THE grand cabinet reshuffle carried out by the eight-month-old government of the Pakistan Tehreek-i-Insaf can be viewed from several angles. It has exposed some critical deficiencies in the national polity that should cause anxiety not only to the PTI but to the entire nation. But my concern at the moment is the derogation of the parliament’s role as reflected in the reshuffle.
The government has shifted away perceptibly from the principle of reserving ministerial responsibilities for members of the parliament. Four important ministries that were under the charge of parliament members have been wrested from their hands. The key finance portfolio has been assigned to an unelected adviser, the portfolios of information and broadcasting, petroleum, and health have been downgraded further as they are to be handled by unelected special assistants to the prime minister. That these ministries/divisions will be supervised by an unduly overworked prime minister makes no difference to the position of special assistants as executive heads of ministries/divisions.
The transfer of the interior ministry from a parliamentarian of considerable standing to a fresh MP also falls in the category of replacement of a parliamentarian with an expert. The eight-month experience as a silent MP is not enough for retired Brig Ijaz Ahmad Shah to completely grow out of the persona of a spymaster who earned distinction over decades by using intelligence to harass and hound defenders of democracy and civil liberties.
The ouster of elected MPs from the executive pillar of the state should not be taken lightly. The principle of having MPs as heads of ministries was won by the people of the subcontinent after years of struggle. The British began their experiments in responsible government by creating mixed assemblies of elected and nominated members while all ministers were nominated. Under the diarchy introduced vide the Act of 1919, some elected members of provincial assemblies were assigned ministerial responsibilities. Under the Government of India Act of 1935, which was unfortunately used as Pakistan’s provisional constitution for nine long years, all ministries at both the federal and provincial levels were to be headed by elected members of the respective legislatures. However, a non-member could be a minister for six months and could continue in that position if he got himself elected to the assembly during the intervening period. The facility was abused after independence, especially in Sindh, and the authors of the 1973 Constitution dropped it altogether.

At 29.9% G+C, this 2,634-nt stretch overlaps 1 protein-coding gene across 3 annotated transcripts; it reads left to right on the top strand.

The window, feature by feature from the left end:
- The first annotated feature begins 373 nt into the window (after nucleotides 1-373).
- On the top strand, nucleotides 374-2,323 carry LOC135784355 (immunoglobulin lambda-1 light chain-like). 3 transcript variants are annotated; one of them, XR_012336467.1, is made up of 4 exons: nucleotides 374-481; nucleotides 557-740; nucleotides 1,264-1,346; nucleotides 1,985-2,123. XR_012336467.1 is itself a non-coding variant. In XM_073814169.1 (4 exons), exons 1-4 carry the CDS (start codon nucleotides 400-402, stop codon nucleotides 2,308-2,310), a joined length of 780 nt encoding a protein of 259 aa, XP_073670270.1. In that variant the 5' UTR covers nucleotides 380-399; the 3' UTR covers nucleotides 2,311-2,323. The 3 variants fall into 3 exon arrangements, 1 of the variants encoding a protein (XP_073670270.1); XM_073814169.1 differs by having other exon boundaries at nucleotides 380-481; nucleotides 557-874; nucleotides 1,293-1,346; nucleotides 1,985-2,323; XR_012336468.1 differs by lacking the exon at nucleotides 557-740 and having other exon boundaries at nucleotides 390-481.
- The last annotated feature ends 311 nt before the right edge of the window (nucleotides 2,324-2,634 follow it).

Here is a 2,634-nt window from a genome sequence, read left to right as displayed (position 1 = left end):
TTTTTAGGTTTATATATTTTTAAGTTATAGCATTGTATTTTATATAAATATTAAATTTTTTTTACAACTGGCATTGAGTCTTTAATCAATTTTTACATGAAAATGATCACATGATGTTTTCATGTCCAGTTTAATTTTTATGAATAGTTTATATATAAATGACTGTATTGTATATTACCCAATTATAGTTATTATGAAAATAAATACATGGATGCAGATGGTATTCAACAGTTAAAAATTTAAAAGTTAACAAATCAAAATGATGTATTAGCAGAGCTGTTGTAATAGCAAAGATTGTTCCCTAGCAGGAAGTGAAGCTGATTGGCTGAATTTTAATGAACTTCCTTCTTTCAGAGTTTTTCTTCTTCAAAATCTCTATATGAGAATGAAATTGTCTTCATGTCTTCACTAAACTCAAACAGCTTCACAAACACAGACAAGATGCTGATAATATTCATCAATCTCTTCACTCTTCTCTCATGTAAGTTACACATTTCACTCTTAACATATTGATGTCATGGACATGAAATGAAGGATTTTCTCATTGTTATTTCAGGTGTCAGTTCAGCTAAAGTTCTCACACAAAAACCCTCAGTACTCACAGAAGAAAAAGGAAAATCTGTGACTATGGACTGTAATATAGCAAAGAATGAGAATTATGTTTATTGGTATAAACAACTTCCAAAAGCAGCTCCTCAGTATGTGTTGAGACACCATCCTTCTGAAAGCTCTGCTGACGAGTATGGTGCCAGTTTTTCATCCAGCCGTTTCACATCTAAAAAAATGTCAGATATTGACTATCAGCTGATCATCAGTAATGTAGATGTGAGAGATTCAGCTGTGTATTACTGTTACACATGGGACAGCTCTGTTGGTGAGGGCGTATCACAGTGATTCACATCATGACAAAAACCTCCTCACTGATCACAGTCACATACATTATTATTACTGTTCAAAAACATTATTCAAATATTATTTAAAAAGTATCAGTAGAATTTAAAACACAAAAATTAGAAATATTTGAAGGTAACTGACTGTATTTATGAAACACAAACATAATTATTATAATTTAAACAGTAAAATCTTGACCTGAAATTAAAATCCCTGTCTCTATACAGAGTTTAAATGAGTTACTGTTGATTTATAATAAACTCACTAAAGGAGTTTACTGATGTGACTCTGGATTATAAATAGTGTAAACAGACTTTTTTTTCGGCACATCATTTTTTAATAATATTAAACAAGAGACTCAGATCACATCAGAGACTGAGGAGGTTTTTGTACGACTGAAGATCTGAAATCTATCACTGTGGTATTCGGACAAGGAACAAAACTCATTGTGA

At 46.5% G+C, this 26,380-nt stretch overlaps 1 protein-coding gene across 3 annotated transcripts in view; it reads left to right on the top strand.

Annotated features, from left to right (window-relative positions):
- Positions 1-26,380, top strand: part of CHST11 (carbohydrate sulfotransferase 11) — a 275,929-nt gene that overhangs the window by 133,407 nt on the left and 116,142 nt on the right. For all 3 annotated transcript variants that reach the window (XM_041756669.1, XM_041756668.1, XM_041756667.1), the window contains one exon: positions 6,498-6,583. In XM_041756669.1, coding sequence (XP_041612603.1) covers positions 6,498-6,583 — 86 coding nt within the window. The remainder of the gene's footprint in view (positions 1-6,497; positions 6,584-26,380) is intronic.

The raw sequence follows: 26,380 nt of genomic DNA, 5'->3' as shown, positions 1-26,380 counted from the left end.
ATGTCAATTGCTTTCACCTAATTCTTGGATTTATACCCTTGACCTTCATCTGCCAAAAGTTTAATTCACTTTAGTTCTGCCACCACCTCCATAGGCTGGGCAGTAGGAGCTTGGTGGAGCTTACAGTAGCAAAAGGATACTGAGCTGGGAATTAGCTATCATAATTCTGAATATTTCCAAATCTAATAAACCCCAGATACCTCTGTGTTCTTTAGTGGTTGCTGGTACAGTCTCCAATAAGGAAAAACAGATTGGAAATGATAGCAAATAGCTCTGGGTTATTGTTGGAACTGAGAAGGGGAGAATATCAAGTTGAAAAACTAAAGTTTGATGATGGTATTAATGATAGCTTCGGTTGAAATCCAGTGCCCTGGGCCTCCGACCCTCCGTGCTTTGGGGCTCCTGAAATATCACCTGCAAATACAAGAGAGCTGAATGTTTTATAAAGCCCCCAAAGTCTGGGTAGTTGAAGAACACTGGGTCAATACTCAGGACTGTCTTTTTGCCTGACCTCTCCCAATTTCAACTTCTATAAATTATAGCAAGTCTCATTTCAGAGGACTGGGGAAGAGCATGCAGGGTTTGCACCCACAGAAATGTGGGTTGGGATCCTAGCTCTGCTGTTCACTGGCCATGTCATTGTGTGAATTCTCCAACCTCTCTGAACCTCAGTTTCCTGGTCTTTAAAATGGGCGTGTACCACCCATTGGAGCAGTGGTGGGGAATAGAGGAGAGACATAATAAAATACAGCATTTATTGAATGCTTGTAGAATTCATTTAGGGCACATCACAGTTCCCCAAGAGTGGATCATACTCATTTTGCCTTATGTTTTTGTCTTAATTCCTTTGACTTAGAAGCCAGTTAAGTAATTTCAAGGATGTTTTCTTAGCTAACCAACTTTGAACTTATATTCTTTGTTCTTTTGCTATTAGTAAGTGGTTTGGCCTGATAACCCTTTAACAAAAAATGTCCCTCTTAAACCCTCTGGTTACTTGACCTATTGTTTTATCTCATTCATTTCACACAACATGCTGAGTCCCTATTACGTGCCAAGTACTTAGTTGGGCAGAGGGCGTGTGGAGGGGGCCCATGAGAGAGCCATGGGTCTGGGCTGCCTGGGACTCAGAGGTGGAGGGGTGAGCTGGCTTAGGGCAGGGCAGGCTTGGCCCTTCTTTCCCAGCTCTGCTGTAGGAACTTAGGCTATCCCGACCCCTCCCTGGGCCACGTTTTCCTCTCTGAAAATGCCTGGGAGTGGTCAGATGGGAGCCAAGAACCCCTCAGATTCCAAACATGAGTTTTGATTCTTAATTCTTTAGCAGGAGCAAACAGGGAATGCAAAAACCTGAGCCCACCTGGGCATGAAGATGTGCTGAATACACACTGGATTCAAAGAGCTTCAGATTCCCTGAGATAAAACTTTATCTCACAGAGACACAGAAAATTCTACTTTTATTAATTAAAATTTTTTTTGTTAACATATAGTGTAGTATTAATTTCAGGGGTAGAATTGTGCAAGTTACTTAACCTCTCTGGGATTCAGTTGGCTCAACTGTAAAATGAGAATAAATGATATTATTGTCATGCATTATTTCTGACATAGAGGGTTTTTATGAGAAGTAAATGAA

The present cabinet reshuffle may be taken as a step towards establishment of a de facto presidential system
The wisdom behind reserving ministerial posts for members of assemblies is quite clear. In a democracy, the ministerial heads are required to always remember that they must stay in touch with their electors to whom they owe their position and to whom they are responsible, while non-members are not subject to any democratic discipline.